By Musa Sunusi Ahmad
Joseph R. Biden Jr. selected Senator Kamala Harris of California as his vice-presidential running mate on Tuesday, embracing a former rival who sharply criticized him in the Democratic primaries but emerged after ending her campaign as a vocal supporter of Mr. Biden’s and a prominent advocate of racial-justice legislation after the killing of George Floyd in late May.
Ms. Harris, 55, is the first Black woman and the first person of Indian descent to be nominated for national office by a major party, and only the fourth woman in U.S. history to be chosen for a presidential ticket. She brings to the race a far more vigorous campaign style than Mr. Biden’s, including a gift for capturing moments of raw political electricity on the debate stage and elsewhere, and a personal identity and family story that many find inspiring.
Mr. Biden announced the selection over text message and in a follow-up email to supporters: “Joe Biden here. Big news: I’ve chosen Kamala Harris as my running mate. Together, with you, we’re going to beat Trump.” The two are expected to appear together in Wilmington, Del., on Wednesday.
After her own presidential bid disintegratedlast year, many Democrats regarded Ms. Harris as all but certain to try for another run for the White House in the future. By choosing her as his political partner, Mr. Biden, if he wins, may well be anointing her as the de facto leader of the party in four or eight years.
A pragmatic moderate who spent most of her career as a prosecutor, Ms. Harris was seen throughout the vice-presidential search as among the safest choices available to Mr. Biden. She has been a reliable ally of the Democratic establishment, with flexible policy priorities that largely mirror Mr. Biden’s, and her supporters argued that she could reinforce Mr. Biden’s appeal to Black voters and women without stirring particularly vehement opposition on the right or left.
While she endorsed a number of left-wing policy proposals during her presidential bid, Ms. Harris also showed a distinctly Biden-like impatience with what she characterized as the grand but impractical governing designs of some in her party.
In a Twitter post on Tuesday, Ms. Harris said she was honored to join Mr. Biden on the ticket. “Joe Biden can unify the American people because he’s spent his life fighting for us,’’ she wrote.
For all the complexity of Mr. Biden’s vice-presidential search, there is a certain foreordained quality to Ms. Harris’s nomination. She has been regarded as a rising figure in Democratic politics since around the turn of the century, and as a confident representative of the country’s multiracial future.
Throughout her rise, Ms. Harris has excited Democrats with a personal story that set her apart even in the diverse political melting pot that is California: She is the daughter of two immigrant academics, an Indian-American mother and a father from Jamaica. Ms. Harris was raised in Oakland and Berkeley, Calif., attended Howard University in Washington, D.C., and pursued a career in criminal justice before becoming only the second Black woman ever elected to the Senate.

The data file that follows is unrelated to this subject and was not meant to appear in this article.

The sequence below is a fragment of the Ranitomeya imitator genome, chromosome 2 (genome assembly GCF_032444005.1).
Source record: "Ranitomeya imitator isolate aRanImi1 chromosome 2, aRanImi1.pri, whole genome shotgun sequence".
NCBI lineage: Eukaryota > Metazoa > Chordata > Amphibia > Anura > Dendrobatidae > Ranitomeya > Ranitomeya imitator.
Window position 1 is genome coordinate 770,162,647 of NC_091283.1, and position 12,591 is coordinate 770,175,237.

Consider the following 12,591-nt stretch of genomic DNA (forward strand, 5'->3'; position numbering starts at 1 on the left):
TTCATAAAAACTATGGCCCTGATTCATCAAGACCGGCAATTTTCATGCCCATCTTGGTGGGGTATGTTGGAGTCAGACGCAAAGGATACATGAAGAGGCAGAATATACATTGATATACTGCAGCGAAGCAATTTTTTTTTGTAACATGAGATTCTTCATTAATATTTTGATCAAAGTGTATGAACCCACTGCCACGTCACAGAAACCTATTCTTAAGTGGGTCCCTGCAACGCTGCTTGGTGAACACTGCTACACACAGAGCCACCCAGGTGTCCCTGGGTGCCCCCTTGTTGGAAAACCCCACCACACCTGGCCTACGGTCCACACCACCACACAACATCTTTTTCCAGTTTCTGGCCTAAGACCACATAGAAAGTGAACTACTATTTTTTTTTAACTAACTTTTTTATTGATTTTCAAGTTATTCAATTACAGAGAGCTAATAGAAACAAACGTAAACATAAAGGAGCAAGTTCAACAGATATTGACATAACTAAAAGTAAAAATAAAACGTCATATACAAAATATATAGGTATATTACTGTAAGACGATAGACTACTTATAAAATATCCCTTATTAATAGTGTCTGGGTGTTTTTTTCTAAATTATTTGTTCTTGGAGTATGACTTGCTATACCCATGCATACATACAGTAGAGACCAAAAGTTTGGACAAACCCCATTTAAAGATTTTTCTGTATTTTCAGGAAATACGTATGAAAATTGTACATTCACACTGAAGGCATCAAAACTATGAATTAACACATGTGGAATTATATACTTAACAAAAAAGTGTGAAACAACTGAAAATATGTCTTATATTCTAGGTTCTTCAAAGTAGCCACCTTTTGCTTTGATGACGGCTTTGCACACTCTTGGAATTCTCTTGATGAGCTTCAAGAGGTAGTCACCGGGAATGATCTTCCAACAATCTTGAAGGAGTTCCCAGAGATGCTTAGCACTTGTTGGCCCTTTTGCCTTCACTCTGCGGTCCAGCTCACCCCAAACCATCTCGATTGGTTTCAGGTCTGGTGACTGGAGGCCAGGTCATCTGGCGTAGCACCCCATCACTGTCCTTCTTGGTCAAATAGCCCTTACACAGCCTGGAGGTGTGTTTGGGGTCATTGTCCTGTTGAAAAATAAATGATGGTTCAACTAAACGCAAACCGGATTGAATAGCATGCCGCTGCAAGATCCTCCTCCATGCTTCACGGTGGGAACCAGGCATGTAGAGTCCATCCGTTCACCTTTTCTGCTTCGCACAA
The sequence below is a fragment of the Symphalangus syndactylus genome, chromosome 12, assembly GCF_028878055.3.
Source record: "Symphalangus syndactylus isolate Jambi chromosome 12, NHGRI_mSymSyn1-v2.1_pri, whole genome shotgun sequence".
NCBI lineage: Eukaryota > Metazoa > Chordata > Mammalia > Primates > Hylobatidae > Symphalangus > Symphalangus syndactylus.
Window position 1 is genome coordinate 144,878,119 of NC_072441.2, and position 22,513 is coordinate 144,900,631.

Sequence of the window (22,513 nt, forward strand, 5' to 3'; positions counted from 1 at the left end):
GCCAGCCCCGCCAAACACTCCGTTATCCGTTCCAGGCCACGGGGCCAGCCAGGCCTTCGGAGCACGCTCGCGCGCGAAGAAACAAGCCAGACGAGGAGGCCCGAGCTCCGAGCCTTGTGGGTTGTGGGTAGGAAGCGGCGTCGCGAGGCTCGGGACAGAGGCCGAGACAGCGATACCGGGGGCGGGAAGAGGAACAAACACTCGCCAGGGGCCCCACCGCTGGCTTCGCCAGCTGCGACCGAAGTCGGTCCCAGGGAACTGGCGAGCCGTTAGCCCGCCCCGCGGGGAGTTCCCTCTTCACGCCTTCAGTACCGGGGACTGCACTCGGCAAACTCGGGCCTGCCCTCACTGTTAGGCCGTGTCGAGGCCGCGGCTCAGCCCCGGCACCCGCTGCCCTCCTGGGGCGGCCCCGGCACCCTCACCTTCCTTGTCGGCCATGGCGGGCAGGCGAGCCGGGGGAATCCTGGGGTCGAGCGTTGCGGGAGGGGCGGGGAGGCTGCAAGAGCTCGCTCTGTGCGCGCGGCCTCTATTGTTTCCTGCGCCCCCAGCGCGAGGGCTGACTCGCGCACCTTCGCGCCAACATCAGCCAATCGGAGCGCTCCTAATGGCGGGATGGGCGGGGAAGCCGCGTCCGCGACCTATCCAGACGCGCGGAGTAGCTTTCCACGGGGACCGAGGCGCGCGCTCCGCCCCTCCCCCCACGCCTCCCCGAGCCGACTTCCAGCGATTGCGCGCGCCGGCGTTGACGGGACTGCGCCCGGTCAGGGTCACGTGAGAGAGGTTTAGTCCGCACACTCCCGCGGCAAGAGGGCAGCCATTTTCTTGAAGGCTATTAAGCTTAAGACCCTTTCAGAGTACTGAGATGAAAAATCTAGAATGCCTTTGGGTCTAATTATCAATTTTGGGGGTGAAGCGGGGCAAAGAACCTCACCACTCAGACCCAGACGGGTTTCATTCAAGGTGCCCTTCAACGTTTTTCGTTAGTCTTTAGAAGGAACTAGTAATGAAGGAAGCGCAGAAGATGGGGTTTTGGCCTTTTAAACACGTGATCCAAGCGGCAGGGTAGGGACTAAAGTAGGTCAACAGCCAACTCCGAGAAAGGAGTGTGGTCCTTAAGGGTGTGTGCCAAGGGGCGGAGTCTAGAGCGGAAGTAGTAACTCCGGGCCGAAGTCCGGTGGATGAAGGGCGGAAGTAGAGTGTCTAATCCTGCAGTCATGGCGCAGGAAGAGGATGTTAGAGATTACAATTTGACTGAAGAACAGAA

Still, Ms. Harris was far from a shoo-in for the role of Mr. Biden’s running mate, and some of Mr. Biden’s advisers harbored persistent reservations about her because of her unsteady performance as a presidential candidate and the finely staged ambush she mounted against Mr. Biden in the first debate of the primary season.
In an attack that left Mr. Biden reeling, Ms. Harris outlined his history of working with right-wing Southerners in the 1970s to oppose busing as a means of integrating public schools. At the same time, Ms. Harris said, there was a little girl in California who was part of an early integrated class in her own school. “That little girl was me,” she said.
Mr. Biden offered only a sputtering response and, for a few weeks, his polling numbers dived. His political advisers were incensed at what they viewed as a cynical ploy, especially as she later struggled to articulate her own position on mandated busing; Jill Biden called Ms. Harris’s attack on her husband a “punch to the gut.”
Mr. Biden also stumbled into an embarrassing moment with Ms. Harris at a later debate, claiming at one point that he had the support of the only Black woman ever elected to the Senate — Carol Moseley Braun — and prompting an exasperated response from Ms. Harris. “I’m right here!” she responded.
In the end, however, Mr. Biden may have come to see the panache Ms. Harris displayed in that first debate as more of a potential asset to his ticket than as a source of lingering grievance. Indeed, even in the bleaker periods of her presidential candidacy last year, Ms. Harris maintained an ability to excite Democratic voters with the imagined prospect of a debate-stage clash between her and President Trump and her spirited interrogations of Trump appointees as a member of the Senate Judiciary Committee
Minutes after the announcement, the Biden campaign released what they called a fact sheet noting that Ms. Harris served as attorney general of California when Mr. Biden’s son Beau was attorney general of Delaware. Beau Biden died in 2015.
“The two grew close while fighting to take on the banking industry,” the bullet points said. “Through her friendship with Beau, she got to know Joe Biden. From hearing about Kamala from Beau, to seeing her fight for others directly, Joe has long been impressed by how tough Kamala is.”
Republicans have long signaled that they intended to portray Mr. Biden’s eventual running mate as a radical, a label they have struggled to attach to the center-left Mr. Biden. On Tuesday, Mr. Trump indicated that he was prepared to follow through on that approach, lacing into Ms. Harris over issues ranging from health care (“she’s in favor of socialized medicine’’) to taxes (“she’s very big into raising taxes”) to the environment, and seeking to cast her as an ultra-liberal.